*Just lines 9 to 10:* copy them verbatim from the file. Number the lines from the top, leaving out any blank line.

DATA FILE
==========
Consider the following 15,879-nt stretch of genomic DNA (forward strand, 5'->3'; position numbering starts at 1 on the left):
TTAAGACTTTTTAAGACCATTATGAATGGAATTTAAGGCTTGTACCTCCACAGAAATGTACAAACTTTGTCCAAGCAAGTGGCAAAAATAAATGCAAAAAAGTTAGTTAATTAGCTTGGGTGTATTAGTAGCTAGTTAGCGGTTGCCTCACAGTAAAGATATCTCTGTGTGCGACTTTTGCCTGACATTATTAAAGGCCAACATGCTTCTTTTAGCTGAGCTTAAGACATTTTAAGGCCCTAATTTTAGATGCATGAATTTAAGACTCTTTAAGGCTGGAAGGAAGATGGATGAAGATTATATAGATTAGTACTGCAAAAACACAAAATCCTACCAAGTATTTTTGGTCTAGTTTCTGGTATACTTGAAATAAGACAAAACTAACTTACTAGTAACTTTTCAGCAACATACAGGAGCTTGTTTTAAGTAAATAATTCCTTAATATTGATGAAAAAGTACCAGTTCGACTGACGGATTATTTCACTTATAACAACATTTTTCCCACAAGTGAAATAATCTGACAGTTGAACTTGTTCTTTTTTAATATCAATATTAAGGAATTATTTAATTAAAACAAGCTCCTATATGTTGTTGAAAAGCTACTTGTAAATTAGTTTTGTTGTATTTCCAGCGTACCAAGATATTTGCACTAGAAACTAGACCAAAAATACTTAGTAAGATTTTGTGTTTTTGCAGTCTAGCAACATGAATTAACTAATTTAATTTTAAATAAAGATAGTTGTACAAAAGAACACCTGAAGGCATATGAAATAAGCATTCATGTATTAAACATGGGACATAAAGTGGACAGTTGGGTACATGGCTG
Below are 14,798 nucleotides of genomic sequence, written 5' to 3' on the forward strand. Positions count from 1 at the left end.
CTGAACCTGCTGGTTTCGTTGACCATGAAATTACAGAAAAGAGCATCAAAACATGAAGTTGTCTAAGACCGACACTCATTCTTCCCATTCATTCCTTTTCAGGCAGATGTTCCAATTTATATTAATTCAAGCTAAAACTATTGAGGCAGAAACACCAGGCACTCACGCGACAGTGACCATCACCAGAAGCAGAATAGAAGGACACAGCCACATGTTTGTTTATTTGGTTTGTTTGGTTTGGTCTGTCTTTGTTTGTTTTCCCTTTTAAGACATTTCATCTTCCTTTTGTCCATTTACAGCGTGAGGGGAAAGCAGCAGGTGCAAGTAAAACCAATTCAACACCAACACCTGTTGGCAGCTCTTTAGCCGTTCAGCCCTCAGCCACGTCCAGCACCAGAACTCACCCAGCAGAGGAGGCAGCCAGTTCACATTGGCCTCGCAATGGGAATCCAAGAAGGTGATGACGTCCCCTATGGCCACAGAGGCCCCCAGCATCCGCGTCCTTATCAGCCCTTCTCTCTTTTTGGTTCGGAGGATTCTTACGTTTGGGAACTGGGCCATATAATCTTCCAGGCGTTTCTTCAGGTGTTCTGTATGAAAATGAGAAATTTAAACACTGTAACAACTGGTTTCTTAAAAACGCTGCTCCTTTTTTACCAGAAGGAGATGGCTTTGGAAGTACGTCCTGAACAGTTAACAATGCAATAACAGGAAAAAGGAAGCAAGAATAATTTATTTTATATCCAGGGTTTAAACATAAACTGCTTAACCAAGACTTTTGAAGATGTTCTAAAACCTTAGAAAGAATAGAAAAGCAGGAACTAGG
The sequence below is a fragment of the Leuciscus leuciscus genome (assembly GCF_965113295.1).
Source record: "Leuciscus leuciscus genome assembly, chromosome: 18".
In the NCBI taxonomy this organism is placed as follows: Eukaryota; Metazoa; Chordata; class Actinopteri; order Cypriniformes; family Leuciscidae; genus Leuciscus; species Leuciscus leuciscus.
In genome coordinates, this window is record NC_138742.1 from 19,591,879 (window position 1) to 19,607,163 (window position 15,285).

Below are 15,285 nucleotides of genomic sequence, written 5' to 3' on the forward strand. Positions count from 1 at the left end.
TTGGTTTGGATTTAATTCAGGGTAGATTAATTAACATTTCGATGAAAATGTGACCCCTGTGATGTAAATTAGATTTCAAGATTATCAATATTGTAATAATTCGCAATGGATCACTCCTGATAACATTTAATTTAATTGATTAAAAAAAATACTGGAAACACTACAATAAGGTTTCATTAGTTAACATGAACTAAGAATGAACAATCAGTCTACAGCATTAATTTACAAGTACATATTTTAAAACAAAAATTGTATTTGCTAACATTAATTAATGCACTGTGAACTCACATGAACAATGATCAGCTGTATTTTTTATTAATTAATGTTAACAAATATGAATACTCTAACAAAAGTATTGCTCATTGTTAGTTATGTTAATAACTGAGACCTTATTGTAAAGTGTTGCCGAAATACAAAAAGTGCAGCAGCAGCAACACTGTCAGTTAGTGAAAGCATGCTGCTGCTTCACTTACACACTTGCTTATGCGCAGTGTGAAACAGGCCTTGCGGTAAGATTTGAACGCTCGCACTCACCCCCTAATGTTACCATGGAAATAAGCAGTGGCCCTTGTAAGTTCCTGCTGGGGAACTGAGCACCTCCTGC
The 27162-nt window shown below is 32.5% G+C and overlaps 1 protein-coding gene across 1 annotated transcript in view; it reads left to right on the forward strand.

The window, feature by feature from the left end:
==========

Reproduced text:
Below are 15,285 nucleotides of genomic sequence, written 5' to 3' on the forward strand. Positions count from 1 at the left end.
TTGGTTTGGATTTAATTCAGGGTAGATTAATTAACATTTCGATGAAAATGTGACCCCTGTGATGTAAATTAGATTTCAAGATTATCAATATTGTAATAATTCGCAATGGATCACTCCTGATAACATTTAATTTAATTGATTAAAAAAAATACTGGAAACACTACAATAAGGTTTCATTAGTTAACATGAACTAAGAATGAACAATCAGTCTACAGCATTAATTTACAAGTACATATTTTAAAACAAAAATTGTATTTGCTAACATTAATTAATGCACTGTGAACTCACATGAACAATGATCAGCTGTATTTTTTATTAATTAATGTTAACAAATATGAATACTCTAACAAAAGTATTGCTCATTGTTAGTTATGTTAATAACTGAGACCTTATTGTAAAGTGTTGCCGAAATACAAAAAGTGCAGCAGCAGCAACACTGTCAGTTAGTGAAAGCATGCTGCTGCTTCACTTACACACTTGCTTATGCGCAGTGTGAAACAGGCCTTGCGGTAAGATTTGAACGCTCGCACTCACCCCCTAATGTTACCATGGAAATAAGCAGTGGCCCTTGTAAGTTCCTGCTGGGGAACTGAGCACCTCCTGC